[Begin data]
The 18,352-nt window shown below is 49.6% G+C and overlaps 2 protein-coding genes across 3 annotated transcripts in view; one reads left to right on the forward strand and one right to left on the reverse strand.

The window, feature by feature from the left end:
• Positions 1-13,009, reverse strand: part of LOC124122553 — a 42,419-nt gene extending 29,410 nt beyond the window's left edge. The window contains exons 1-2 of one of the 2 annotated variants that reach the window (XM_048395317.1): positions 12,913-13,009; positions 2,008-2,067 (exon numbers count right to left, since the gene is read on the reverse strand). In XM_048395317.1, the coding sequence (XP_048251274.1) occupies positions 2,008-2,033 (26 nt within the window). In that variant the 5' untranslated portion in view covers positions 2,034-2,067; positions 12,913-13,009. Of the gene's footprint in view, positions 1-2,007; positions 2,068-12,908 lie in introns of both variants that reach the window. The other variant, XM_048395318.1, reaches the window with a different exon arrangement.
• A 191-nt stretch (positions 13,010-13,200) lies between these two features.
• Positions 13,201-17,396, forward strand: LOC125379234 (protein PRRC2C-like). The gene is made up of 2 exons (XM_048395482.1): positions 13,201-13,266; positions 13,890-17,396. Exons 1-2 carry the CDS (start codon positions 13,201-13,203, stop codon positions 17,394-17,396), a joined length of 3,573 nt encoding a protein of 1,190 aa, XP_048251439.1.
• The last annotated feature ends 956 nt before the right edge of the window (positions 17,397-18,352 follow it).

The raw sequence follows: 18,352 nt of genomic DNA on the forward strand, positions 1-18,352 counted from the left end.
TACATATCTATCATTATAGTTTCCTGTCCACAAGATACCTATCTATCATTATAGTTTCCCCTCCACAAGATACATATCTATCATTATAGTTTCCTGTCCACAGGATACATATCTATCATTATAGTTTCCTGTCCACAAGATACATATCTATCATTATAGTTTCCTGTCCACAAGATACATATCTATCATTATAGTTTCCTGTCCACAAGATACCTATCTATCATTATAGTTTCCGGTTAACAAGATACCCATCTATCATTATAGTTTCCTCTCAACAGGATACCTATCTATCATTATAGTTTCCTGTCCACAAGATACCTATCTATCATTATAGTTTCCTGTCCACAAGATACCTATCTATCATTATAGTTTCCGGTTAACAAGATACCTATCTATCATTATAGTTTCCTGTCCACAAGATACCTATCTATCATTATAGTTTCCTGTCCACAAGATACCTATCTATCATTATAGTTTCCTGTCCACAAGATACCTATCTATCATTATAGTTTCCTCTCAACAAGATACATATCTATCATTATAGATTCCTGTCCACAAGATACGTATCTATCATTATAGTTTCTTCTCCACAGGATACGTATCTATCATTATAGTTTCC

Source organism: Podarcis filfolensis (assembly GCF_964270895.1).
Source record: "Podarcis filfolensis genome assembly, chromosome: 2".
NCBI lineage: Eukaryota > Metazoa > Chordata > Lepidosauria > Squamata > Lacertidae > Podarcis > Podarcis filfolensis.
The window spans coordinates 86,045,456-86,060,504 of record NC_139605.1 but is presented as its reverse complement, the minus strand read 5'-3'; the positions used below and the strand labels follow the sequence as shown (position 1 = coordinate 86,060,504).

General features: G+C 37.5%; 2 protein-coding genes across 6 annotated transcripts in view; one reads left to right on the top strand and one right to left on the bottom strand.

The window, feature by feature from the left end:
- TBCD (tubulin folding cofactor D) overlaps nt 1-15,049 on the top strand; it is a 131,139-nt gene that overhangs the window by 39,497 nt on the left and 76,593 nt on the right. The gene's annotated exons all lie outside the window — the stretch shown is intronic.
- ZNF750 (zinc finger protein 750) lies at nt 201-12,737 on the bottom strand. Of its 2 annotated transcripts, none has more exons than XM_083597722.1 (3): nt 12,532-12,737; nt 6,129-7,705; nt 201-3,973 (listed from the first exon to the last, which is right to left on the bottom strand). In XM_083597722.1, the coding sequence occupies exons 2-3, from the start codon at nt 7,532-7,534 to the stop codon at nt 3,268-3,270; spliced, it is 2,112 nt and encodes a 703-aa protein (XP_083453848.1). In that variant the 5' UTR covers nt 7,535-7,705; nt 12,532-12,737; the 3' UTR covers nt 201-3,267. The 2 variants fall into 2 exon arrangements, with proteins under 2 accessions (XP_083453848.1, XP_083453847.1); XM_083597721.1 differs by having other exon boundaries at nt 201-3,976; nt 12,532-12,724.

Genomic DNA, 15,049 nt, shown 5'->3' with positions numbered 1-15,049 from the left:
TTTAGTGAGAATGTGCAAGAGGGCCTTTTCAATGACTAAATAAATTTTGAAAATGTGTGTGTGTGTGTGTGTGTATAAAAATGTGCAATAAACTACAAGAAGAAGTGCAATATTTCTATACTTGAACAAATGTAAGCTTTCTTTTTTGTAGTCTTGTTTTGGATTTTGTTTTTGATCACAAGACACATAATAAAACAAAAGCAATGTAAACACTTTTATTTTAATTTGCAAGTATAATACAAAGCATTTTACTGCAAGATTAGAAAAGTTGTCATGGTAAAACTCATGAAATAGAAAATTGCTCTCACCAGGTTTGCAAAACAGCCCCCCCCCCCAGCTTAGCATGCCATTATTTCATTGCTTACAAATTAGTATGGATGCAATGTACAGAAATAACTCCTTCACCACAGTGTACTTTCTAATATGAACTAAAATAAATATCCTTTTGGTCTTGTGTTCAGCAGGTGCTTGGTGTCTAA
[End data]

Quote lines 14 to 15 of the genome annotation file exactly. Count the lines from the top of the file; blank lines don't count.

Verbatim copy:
The window, feature by feature from the left end:
- TBCD (tubulin folding cofactor D) overlaps nt 1-15,049 on the top strand; it is a 131,139-nt gene that overhangs the window by 39,497 nt on the left and 76,593 nt on the right. The gene's annotated exons all lie outside the window — the stretch shown is intronic.